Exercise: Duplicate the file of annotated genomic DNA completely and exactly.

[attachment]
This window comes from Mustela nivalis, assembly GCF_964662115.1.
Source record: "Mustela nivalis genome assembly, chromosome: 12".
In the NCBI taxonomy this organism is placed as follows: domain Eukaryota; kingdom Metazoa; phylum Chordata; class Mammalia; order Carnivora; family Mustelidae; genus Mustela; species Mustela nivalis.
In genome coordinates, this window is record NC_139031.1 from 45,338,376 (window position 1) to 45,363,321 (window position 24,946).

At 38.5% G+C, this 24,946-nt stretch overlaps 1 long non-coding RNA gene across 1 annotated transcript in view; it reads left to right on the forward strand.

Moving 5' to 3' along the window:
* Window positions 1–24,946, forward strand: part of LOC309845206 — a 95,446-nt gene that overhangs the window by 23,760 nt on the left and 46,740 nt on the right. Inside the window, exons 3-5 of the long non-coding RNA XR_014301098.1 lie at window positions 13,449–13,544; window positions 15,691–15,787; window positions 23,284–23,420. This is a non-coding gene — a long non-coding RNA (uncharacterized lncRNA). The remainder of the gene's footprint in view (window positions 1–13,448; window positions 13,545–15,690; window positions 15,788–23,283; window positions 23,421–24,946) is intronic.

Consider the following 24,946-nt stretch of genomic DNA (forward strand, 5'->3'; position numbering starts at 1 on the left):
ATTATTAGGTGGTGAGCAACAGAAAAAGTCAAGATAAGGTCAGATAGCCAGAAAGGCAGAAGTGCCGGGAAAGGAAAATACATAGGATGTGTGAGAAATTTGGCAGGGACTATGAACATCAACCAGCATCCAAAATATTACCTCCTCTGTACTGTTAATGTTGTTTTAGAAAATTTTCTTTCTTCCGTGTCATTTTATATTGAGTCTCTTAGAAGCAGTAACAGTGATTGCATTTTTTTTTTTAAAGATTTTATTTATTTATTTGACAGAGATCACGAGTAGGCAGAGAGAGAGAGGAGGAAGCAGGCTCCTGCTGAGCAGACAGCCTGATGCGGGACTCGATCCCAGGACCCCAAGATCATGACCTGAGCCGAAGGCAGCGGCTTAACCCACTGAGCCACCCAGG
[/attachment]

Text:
This window comes from Mustela nivalis, assembly GCF_964662115.1.
Source record: "Mustela nivalis genome assembly, chromosome: 12".
In the NCBI taxonomy this organism is placed as follows: domain Eukaryota; kingdom Metazoa; phylum Chordata; class Mammalia; order Carnivora; family Mustelidae; genus Mustela; species Mustela nivalis.
In genome coordinates, this window is record NC_139031.1 from 45,338,376 (window position 1) to 45,363,321 (window position 24,946).

At 38.5% G+C, this 24,946-nt stretch overlaps 1 long non-coding RNA gene across 1 annotated transcript in view; it reads left to right on the forward strand.

Moving 5' to 3' along the window:
* Window positions 1–24,946, forward strand: part of LOC309845206 — a 95,446-nt gene that overhangs the window by 23,760 nt on the left and 46,740 nt on the right. Inside the window, exons 3-5 of the long non-coding RNA XR_014301098.1 lie at window positions 13,449–13,544; window positions 15,691–15,787; window positions 23,284–23,420. This is a non-coding gene — a long non-coding RNA (uncharacterized lncRNA). The remainder of the gene's footprint in view (window positions 1–13,448; window positions 13,545–15,690; window positions 15,788–23,283; window positions 23,421–24,946) is intronic.

Consider the following 24,946-nt stretch of genomic DNA (forward strand, 5'->3'; position numbering starts at 1 on the left):
ATTATTAGGTGGTGAGCAACAGAAAAAGTCAAGATAAGGTCAGATAGCCAGAAAGGCAGAAGTGCCGGGAAAGGAAAATACATAGGATGTGTGAGAAATTTGGCAGGGACTATGAACATCAACCAGCATCCAAAATATTACCTCCTCTGTACTGTTAATGTTGTTTTAGAAAATTTTCTTTCTTCCGTGTCATTTTATATTGAGTCTCTTAGAAGCAGTAACAGTGATTGCATTTTTTTTTTTAAAGATTTTATTTATTTATTTGACAGAGATCACGAGTAGGCAGAGAGAGAGAGGAGGAAGCAGGCTCCTGCTGAGCAGACAGCCTGATGCGGGACTCGATCCCAGGACCCCAAGATCATGACCTGAGCCGAAGGCAGCGGCTTAACCCACTGAGCCACCCAGG